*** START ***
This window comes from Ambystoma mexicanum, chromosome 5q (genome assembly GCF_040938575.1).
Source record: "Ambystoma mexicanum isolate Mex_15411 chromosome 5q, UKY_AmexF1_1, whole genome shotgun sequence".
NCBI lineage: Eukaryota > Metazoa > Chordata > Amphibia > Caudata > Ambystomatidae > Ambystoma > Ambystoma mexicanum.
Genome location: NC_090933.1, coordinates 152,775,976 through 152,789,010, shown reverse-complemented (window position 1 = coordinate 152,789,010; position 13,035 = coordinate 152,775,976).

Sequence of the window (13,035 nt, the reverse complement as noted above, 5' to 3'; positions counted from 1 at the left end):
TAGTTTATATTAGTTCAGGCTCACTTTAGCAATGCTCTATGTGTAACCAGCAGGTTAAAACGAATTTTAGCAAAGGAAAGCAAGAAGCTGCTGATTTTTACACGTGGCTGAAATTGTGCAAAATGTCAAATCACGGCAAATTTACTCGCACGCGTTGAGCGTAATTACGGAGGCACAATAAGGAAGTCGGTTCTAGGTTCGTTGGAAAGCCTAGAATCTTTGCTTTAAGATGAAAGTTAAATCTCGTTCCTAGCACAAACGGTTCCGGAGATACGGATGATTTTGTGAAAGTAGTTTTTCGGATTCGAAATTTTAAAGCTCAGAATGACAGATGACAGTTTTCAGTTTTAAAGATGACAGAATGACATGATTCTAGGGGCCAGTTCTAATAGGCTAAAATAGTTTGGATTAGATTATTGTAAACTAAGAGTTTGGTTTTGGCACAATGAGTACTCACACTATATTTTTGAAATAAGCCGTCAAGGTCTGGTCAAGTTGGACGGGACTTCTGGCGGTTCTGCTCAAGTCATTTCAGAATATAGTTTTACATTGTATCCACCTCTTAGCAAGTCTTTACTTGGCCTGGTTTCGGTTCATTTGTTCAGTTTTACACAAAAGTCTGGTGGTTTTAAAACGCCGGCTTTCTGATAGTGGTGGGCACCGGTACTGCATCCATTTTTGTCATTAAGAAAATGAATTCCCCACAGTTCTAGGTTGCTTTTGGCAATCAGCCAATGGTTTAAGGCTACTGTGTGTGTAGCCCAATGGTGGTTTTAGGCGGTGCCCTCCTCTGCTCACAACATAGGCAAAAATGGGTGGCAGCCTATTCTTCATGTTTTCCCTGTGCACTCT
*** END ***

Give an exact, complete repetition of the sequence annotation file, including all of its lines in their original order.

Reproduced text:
This window comes from Ambystoma mexicanum, chromosome 5q (genome assembly GCF_040938575.1).
Source record: "Ambystoma mexicanum isolate Mex_15411 chromosome 5q, UKY_AmexF1_1, whole genome shotgun sequence".
NCBI lineage: Eukaryota > Metazoa > Chordata > Amphibia > Caudata > Ambystomatidae > Ambystoma > Ambystoma mexicanum.
Genome location: NC_090933.1, coordinates 152,775,976 through 152,789,010, shown reverse-complemented (window position 1 = coordinate 152,789,010; position 13,035 = coordinate 152,775,976).

Sequence of the window (13,035 nt, the reverse complement as noted above, 5' to 3'; positions counted from 1 at the left end):
TAGTTTATATTAGTTCAGGCTCACTTTAGCAATGCTCTATGTGTAACCAGCAGGTTAAAACGAATTTTAGCAAAGGAAAGCAAGAAGCTGCTGATTTTTACACGTGGCTGAAATTGTGCAAAATGTCAAATCACGGCAAATTTACTCGCACGCGTTGAGCGTAATTACGGAGGCACAATAAGGAAGTCGGTTCTAGGTTCGTTGGAAAGCCTAGAATCTTTGCTTTAAGATGAAAGTTAAATCTCGTTCCTAGCACAAACGGTTCCGGAGATACGGATGATTTTGTGAAAGTAGTTTTTCGGATTCGAAATTTTAAAGCTCAGAATGACAGATGACAGTTTTCAGTTTTAAAGATGACAGAATGACATGATTCTAGGGGCCAGTTCTAATAGGCTAAAATAGTTTGGATTAGATTATTGTAAACTAAGAGTTTGGTTTTGGCACAATGAGTACTCACACTATATTTTTGAAATAAGCCGTCAAGGTCTGGTCAAGTTGGACGGGACTTCTGGCGGTTCTGCTCAAGTCATTTCAGAATATAGTTTTACATTGTATCCACCTCTTAGCAAGTCTTTACTTGGCCTGGTTTCGGTTCATTTGTTCAGTTTTACACAAAAGTCTGGTGGTTTTAAAACGCCGGCTTTCTGATAGTGGTGGGCACCGGTACTGCATCCATTTTTGTCATTAAGAAAATGAATTCCCCACAGTTCTAGGTTGCTTTTGGCAATCAGCCAATGGTTTAAGGCTACTGTGTGTGTAGCCCAATGGTGGTTTTAGGCGGTGCCCTCCTCTGCTCACAACATAGGCAAAAATGGGTGGCAGCCTATTCTTCATGTTTTCCCTGTGCACTCT